This basic idea, the inability of human reason as an instrument of God-knowledge, was fully developed in the epistles of Paul. The Apostle frankly rules out every natural faculty as instruments for discovering divine truth and throws us back helpless upon the inworking Spirit.

"Eye hath not seen, nor ear heard, neither hath entered into the heart of man, the things which God hath prepared for them that love him. For God hath revealed them unto us by his Spirit: for the Spirit searcheth all things, yea, the deep things of God. For what man knoweth the things of a man, save the spirit of man which is in him? even so the things of God knoweth no man, but the Spirit of God. Now we have received, not the Spirit of the world, but the Spirit which is of God; that we might know the things which are freely given to us of God."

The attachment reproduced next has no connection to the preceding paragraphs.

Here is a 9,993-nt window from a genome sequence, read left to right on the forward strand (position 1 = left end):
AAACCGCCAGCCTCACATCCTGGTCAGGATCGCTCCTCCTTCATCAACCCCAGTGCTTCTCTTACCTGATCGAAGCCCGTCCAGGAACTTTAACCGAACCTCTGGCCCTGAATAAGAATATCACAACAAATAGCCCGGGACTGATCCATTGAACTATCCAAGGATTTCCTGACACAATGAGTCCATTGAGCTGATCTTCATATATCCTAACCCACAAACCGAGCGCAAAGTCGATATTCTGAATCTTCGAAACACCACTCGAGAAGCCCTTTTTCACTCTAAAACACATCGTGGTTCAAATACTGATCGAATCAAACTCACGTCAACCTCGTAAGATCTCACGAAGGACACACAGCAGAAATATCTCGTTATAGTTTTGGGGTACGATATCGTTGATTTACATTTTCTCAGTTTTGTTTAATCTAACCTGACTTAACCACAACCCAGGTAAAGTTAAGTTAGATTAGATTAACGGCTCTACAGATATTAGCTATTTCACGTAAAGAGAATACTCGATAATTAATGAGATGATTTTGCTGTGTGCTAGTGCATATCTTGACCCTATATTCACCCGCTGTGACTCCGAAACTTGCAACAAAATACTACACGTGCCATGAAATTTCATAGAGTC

The passage just quoted is taken from Paul's First Epistle to the Corinthians and is not lifted out of context nor placed in a setting which would tend to distort its meaning. Indeed it expresses the very essence of Paul's spiritual philosophy and fully accords with the rest of the Epistle, and I might add, with the rest of Paul's writings as we have them preserved in the New Testament. That type of theological rationalism which is so popular today would have been wholly foreign to the mind of the great Apostle. He had not faith in man's ability to comprehend truth apart from the direct illumination of the Holy Ghost.
I have just now used the word rationalism and I must either retract it or justify its use in association with orthodoxy. The latter I think I shall have no trouble doing.